My daughter sent me a very depressing link this summer: When Will Climate Change Make the Earth Too Hot For Humans?

This sent me spinning down once again. I didn’t fall quite as low or as utterly unreachable as I had when I read Bill McKibben’s Eaarth, but still…

And then, while pondering the bleakness of the end of the world as we know it, I remembered a Star Trek Next Generation episode I had watched many years ago, when my husband and I were young marrieds and date night was a single episode on TV. I don’t think I ever knew the name of the episode, but because the plot was one that was seared into my memory, I knew Google would come to the rescue.

“Star Trek Next Generation episode where Captain Picard lives entire life on alien planet”, I typed into my phone.

And there it was, the answer:  Season 5, episode 25, The Inner Light.

(Can I just stop and say something? This 50-year-old woman, who grew up with all her questions and wonderings left unsatisfyingly hanging, unanswered and unresolved, freaking loves Google.)

So, of course, I had to watch it again, and this time our 12-year-old son joined my husband and me.

This particular episode, in which Captain Jean-Luc Picard’s mind is inoculated with four decades-worth of memories of a life lived on a dying planet — in which he virtually becomes another man, painfully aware that his children’s and grandchildren’s existence is doomed —  brings all sorts of existentialistic and unanswerable questions to my mind.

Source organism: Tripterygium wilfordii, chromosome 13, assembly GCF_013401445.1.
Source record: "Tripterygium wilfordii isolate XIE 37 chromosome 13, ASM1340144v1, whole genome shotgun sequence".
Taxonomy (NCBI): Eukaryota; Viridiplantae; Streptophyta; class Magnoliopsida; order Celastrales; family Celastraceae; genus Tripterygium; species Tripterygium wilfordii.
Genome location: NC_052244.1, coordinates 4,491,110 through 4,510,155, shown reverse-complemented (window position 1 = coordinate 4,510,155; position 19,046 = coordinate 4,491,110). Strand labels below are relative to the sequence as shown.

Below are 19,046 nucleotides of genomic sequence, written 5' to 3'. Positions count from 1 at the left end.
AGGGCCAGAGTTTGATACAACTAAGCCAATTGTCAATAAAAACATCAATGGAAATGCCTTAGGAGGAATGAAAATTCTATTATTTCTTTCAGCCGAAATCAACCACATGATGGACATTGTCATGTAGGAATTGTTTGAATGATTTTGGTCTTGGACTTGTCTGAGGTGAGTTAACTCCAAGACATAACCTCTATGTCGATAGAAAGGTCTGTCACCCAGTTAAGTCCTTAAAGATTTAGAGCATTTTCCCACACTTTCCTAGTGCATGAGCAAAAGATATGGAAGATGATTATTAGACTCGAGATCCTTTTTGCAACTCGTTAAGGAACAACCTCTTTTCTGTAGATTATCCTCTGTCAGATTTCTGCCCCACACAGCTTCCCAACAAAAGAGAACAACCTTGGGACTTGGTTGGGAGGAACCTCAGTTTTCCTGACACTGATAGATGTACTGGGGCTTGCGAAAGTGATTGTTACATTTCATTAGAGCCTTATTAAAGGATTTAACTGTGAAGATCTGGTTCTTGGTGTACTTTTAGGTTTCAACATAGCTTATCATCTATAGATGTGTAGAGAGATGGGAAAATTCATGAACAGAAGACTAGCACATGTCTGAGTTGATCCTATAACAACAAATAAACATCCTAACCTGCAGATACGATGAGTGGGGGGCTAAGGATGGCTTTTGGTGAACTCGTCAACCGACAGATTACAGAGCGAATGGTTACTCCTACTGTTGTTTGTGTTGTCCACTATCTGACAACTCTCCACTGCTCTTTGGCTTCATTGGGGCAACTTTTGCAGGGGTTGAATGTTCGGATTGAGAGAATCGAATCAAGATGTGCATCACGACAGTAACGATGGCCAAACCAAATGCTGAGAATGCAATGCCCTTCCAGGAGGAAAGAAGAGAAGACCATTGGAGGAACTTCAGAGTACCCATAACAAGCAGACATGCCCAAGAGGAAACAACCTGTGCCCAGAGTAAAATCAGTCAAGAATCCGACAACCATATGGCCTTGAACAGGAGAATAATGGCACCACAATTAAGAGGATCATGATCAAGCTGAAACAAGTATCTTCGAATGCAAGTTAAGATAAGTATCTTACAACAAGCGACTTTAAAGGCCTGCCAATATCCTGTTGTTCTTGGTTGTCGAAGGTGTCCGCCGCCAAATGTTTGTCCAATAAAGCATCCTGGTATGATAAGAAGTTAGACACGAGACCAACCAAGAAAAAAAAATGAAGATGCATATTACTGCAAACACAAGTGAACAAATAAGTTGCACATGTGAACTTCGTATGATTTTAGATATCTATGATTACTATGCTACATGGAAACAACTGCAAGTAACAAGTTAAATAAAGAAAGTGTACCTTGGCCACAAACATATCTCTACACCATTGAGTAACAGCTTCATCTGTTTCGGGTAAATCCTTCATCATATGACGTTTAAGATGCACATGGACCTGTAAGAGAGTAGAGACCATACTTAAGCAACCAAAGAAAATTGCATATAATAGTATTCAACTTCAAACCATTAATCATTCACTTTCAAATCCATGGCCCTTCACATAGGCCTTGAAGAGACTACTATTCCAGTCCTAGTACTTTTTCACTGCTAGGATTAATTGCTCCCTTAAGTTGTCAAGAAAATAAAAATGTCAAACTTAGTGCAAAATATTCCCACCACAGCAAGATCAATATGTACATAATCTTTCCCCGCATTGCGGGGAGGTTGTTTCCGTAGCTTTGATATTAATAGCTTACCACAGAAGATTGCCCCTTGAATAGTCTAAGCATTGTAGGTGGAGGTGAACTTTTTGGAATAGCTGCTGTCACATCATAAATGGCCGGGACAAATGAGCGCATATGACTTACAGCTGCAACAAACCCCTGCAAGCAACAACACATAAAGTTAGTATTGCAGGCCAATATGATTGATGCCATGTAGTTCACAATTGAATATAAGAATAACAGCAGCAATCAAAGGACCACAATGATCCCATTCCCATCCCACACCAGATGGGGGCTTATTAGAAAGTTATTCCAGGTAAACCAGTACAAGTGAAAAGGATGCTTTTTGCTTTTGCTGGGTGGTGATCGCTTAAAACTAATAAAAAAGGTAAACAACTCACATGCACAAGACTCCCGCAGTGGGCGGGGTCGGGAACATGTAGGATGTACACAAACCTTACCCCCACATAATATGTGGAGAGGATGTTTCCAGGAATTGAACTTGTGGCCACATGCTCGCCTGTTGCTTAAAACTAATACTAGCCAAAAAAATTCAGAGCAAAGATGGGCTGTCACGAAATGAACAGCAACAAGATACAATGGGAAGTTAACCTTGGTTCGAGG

What was the purpose of this mind inoculation?

We know that the people living on this dying planet — a planet that had already been dead for a considerable time when the Enterprise happened upon their probe — wanted to ensure their history lived on, wanted to make their once-existence known to others.

But why? Why does the story of their once-existence matter?

And once I voice that question, it’s only a hop, skip and a jump to the question, why does our existence matter?

(Hoo boy … This, I suppose, is sufficient to explain my silence since mid-June?)

Pondering this has led me to some deep thinking about stories.

I’ve been thinking about how utterly and completely human it is to share stories: to want to escape into entirely made-up stories, to use stories to instruct and inform; to want others to understand our stories — our personal histories — and to be curious about their stories — their personal histories.

And that, in turn, has gotten me thinking about the way our personal stories have evolved over the course of humankind’s existence on this planet.

Once-upon-a-time, our stories were short tales filled with hardship, disease, injury, and early death, where the mere fact that you had subsisted and survived long enough to reproduce constituted a happy ending.

And now … now our stories — at least those told in vast swaths of the western world — have become complex and lengthy novels. Mere subsistence has been supplanted by personal growth and freedom, with entire chapters devoted to materialistic style, frivolity and convenience, all of us peering through the lens of collective amnesia that shrouds the brutality of our common past and allows us to write deeply personal and oftentimes egocentric themes centred on the words I am, I want, I deserve. 

As I’ve been pondering this evolution, I’ve been considering the very sobering thought that even as short as one generation ago, we could chalk all of this up to progress. We could imagine that there were no bounds to human potential, that the planet was here for us to pillage and that there would be no consequences. Or, if there were consequences, we could imagine that humans would be able to manage them. We could be forgiven for imagining that the Earth was a big enough library to shelve all our unedited and increasingly verbose novels.